The cult of average

Shawn Achor comments on “the cult of the average” in science.

So one of the very first things we teach people in economics and statistics and business and psychology is how, in a statistically valid way, do we eliminate the weirdos. How do we eliminate the outliers so we can find the line of best fit? Which is fantastic if I’m trying to find out how many Advil the average person should be taking — two. But if I’m interested in potential, if I’m interested in your potential, or for happiness or productivity or energy or creativity, what we’re doing is we’re creating the cult of the average with science. … If we study what is merely average, we will remain merely average.

Related posts:

8 thoughts on “The cult of average

  1. You could argue that outliers are more likely to be errors than correct observations, but there’s a bit of circular reasoning going on here: I think my model is correct, and this outlier has low probability according to my model, therefore it is incorrect. And when I remove the points that violate my assumptions, see how well my assumptions hold?

    Often outlier are errors. If one mouse in a study weighs 1000 times as much as the others, probably somebody misplaced a decimal. But suppose you’re taking a survey of household income and Bill Gates happens to be in your sample. His income will be orders of magnitude larger than the other participants. If you want to study average income, you’d discard his data as atypical. But if you want to study financial achievement, his data point is the most interesting one.

    There are physical reasons to believe no mouse is orders of magnitude larger than average. But while an income orders of magnitude larger than average is surprising, and could be a transcription error, we can’t rule it out. Of course things are seldom this simple and it can be quite hard to tell whether you’re dealing with mice or millionaires. (OK, billionaires, but the alliteration with millionaires was too nice to pass up. :) )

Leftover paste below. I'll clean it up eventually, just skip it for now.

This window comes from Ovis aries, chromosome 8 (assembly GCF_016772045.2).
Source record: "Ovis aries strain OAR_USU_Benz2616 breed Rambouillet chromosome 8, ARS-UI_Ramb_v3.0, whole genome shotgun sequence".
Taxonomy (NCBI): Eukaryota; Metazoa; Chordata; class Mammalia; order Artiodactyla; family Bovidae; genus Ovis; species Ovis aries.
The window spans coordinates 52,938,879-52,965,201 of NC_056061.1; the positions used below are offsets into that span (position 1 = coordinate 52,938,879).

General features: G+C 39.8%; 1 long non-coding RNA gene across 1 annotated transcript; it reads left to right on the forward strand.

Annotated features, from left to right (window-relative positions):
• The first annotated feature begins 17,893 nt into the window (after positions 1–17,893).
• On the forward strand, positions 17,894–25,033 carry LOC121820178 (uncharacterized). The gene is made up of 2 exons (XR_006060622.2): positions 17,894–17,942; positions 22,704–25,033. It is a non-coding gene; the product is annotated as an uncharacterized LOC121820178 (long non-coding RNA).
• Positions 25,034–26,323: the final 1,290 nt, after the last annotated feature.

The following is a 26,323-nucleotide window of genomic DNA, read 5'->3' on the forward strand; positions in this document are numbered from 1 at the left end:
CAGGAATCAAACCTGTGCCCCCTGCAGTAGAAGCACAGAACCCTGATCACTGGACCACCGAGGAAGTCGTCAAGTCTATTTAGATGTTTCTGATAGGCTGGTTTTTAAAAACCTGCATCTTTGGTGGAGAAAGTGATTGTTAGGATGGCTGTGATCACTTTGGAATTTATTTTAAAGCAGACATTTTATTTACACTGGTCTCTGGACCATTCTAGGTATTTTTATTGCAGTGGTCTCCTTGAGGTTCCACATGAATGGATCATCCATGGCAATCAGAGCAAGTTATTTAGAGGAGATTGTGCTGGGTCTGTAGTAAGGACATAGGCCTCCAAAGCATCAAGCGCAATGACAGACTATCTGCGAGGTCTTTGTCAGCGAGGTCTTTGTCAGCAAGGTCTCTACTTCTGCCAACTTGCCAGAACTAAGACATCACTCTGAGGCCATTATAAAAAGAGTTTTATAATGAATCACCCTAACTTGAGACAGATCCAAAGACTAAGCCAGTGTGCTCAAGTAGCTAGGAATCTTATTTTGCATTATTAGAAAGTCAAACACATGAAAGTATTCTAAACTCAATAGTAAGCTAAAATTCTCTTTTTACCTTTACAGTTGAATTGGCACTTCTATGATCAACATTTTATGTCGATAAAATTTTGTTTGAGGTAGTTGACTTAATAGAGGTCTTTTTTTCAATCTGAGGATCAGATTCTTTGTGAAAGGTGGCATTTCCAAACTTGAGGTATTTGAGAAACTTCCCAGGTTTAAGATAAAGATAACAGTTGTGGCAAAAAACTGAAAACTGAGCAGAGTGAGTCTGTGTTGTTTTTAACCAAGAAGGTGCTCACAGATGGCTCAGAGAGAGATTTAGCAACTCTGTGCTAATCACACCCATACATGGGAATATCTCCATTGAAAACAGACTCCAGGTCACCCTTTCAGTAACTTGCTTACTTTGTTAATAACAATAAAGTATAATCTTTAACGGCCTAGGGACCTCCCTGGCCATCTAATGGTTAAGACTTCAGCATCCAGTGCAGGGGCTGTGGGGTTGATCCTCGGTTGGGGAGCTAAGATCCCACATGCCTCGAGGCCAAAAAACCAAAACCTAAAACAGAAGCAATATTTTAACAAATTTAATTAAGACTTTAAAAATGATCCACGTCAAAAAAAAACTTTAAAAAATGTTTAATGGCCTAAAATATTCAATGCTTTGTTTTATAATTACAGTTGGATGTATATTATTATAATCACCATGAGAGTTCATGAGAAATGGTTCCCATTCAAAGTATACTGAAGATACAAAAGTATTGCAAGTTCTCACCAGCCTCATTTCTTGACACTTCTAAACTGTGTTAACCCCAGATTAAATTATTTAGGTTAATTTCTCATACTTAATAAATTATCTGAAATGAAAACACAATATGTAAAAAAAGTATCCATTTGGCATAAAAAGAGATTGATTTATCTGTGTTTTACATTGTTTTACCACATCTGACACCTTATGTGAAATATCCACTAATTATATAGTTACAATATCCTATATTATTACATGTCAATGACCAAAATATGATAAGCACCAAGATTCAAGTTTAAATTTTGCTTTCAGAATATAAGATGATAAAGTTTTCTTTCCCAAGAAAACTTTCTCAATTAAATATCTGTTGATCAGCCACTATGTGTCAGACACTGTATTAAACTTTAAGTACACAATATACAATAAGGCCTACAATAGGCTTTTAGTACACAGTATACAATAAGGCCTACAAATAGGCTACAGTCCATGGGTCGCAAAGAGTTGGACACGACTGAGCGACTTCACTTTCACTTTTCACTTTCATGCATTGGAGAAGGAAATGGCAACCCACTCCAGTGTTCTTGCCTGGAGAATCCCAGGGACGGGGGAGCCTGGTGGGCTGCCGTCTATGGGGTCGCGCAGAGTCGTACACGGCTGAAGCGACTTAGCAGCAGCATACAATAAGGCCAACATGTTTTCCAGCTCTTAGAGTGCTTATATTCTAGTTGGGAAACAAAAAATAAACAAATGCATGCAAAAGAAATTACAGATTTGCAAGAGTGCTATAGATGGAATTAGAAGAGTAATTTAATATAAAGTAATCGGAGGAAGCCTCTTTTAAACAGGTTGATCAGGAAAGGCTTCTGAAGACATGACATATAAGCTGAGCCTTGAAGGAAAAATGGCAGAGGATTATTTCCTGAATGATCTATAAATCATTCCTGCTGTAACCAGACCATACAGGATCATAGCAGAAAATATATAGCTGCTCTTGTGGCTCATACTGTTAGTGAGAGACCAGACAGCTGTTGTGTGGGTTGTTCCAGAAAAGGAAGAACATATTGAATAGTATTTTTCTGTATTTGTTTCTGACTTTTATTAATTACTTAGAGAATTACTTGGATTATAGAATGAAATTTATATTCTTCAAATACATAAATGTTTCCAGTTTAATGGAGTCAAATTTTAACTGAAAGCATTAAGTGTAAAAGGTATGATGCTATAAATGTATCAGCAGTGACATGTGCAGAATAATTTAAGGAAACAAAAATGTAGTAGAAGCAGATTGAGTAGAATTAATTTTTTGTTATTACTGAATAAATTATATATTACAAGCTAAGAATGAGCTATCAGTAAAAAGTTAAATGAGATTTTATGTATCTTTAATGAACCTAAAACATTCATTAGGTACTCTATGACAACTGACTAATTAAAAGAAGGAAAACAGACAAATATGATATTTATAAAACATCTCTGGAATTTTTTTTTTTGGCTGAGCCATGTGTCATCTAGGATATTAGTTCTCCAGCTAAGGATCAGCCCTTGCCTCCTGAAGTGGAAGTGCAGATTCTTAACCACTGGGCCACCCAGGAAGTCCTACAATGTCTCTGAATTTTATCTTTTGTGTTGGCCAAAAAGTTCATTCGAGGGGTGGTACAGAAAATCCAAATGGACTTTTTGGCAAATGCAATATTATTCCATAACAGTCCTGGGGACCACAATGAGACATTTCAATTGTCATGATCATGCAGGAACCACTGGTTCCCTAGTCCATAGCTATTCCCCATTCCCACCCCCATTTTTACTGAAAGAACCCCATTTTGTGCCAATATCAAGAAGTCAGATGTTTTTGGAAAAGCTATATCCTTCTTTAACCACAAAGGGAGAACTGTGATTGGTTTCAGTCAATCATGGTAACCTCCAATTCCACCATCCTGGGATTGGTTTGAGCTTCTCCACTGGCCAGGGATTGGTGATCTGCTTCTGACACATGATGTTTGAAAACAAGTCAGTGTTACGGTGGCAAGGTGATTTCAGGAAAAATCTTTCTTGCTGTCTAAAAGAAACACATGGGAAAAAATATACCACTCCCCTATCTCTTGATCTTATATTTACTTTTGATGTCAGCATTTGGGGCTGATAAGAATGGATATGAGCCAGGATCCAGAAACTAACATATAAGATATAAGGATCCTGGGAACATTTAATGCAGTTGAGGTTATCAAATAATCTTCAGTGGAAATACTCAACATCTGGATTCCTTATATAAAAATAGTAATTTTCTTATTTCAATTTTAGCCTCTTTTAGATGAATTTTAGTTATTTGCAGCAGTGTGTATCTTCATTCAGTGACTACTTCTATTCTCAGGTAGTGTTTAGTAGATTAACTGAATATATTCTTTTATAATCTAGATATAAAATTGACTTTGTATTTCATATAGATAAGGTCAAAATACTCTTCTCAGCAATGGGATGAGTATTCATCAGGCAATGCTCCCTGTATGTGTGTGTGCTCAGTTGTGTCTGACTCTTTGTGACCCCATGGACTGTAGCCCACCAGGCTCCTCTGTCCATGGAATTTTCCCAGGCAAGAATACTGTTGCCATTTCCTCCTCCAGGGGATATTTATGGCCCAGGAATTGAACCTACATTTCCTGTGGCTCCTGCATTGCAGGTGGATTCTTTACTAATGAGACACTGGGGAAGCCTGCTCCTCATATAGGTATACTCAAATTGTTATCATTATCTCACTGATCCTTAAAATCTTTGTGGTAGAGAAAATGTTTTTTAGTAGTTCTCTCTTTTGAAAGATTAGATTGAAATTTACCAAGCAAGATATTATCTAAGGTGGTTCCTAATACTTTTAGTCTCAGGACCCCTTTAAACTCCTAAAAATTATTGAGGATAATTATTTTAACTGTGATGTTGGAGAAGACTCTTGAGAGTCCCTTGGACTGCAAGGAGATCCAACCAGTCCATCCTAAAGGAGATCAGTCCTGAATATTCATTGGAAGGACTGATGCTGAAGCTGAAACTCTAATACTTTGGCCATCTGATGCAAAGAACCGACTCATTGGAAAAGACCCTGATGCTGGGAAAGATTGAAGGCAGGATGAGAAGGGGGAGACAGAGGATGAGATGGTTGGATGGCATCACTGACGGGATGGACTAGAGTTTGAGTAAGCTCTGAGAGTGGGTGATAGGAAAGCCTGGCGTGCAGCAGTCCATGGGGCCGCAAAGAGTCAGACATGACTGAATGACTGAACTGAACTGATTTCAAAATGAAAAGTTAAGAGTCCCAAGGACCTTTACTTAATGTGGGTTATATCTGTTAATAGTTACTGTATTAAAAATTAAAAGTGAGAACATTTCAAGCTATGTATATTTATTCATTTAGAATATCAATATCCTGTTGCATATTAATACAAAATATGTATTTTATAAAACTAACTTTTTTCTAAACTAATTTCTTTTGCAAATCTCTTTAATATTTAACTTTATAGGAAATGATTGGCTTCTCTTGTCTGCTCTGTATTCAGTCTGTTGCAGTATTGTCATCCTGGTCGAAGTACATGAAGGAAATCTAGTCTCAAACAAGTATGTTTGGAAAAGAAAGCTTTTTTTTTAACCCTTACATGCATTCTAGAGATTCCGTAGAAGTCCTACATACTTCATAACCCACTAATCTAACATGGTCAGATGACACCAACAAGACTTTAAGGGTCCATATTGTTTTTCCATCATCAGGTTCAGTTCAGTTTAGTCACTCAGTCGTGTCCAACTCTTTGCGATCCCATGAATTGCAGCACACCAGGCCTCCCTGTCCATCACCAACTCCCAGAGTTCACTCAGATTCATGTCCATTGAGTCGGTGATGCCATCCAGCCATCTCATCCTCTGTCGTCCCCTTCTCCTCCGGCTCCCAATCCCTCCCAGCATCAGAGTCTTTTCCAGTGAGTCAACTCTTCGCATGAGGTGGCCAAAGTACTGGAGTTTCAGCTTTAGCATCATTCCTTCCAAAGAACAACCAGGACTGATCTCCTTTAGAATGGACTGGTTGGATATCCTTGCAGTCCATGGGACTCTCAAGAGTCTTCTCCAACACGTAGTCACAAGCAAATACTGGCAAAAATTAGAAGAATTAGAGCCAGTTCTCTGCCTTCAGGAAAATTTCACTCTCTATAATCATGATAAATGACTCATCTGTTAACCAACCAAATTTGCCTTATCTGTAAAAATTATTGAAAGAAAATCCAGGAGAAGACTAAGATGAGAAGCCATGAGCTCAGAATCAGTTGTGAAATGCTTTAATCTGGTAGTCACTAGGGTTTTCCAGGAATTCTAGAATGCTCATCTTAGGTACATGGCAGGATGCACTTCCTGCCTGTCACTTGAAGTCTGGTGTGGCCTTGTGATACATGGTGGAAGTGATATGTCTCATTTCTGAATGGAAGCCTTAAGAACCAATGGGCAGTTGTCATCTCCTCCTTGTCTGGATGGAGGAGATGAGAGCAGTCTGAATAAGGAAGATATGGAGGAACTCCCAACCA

2. Hmmm. Isn’t this simply a matter of trying to make a poor, abused statistic do more work than it was intended to bear? I mean, if I have a density and it is strongly multimodal, isn’t using the average bound to underspecify the interesting things in the population? Even a second moment won’t do it justice.

  3. @Jan: Yes, but in the average case that statistical model does just fine, so why worry too much about the weirdo cases where it doesn’t? ;)

  4. @Chris,

    Depends upon the Loss Function … (Expect a comment from John on this, since we’ve Been There before.)

Leave a Reply

Your email address will not be published. Required fields are marked *

You may use these HTML tags and attributes: <a href="" title=""> <abbr title=""> <acronym title=""> <b> <blockquote cite=""> <cite> <code> <del datetime=""> <em> <i> <q cite=""> <strike> <strong>